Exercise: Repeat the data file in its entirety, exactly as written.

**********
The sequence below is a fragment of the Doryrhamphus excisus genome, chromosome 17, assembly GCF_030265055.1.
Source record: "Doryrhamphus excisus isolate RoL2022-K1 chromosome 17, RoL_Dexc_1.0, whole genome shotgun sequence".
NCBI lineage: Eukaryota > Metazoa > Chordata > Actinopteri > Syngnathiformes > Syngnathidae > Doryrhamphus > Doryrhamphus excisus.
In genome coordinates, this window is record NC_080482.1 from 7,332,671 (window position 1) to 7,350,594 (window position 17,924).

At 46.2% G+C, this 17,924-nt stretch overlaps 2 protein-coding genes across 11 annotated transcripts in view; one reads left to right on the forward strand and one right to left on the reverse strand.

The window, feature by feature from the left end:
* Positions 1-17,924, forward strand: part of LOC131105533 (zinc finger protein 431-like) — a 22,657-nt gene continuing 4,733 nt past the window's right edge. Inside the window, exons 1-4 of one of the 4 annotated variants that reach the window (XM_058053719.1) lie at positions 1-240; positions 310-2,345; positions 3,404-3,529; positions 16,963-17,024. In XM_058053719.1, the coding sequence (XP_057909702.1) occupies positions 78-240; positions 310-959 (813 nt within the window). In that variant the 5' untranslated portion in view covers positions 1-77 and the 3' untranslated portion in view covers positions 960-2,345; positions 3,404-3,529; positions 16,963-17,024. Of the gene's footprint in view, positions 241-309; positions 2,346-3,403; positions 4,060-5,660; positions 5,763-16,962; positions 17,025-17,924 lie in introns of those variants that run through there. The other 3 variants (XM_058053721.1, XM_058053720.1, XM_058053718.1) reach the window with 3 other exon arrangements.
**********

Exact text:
The sequence below is a fragment of the Doryrhamphus excisus genome, chromosome 17, assembly GCF_030265055.1.
Source record: "Doryrhamphus excisus isolate RoL2022-K1 chromosome 17, RoL_Dexc_1.0, whole genome shotgun sequence".
NCBI lineage: Eukaryota > Metazoa > Chordata > Actinopteri > Syngnathiformes > Syngnathidae > Doryrhamphus > Doryrhamphus excisus.
In genome coordinates, this window is record NC_080482.1 from 7,332,671 (window position 1) to 7,350,594 (window position 17,924).

At 46.2% G+C, this 17,924-nt stretch overlaps 2 protein-coding genes across 11 annotated transcripts in view; one reads left to right on the forward strand and one right to left on the reverse strand.

The window, feature by feature from the left end:
* Positions 1-17,924, forward strand: part of LOC131105533 (zinc finger protein 431-like) — a 22,657-nt gene continuing 4,733 nt past the window's right edge. Inside the window, exons 1-4 of one of the 4 annotated variants that reach the window (XM_058053719.1) lie at positions 1-240; positions 310-2,345; positions 3,404-3,529; positions 16,963-17,024. In XM_058053719.1, the coding sequence (XP_057909702.1) occupies positions 78-240; positions 310-959 (813 nt within the window). In that variant the 5' untranslated portion in view covers positions 1-77 and the 3' untranslated portion in view covers positions 960-2,345; positions 3,404-3,529; positions 16,963-17,024. Of the gene's footprint in view, positions 241-309; positions 2,346-3,403; positions 4,060-5,660; positions 5,763-16,962; positions 17,025-17,924 lie in introns of those variants that run through there. The other 3 variants (XM_058053721.1, XM_058053720.1, XM_058053718.1) reach the window with 3 other exon arrangements.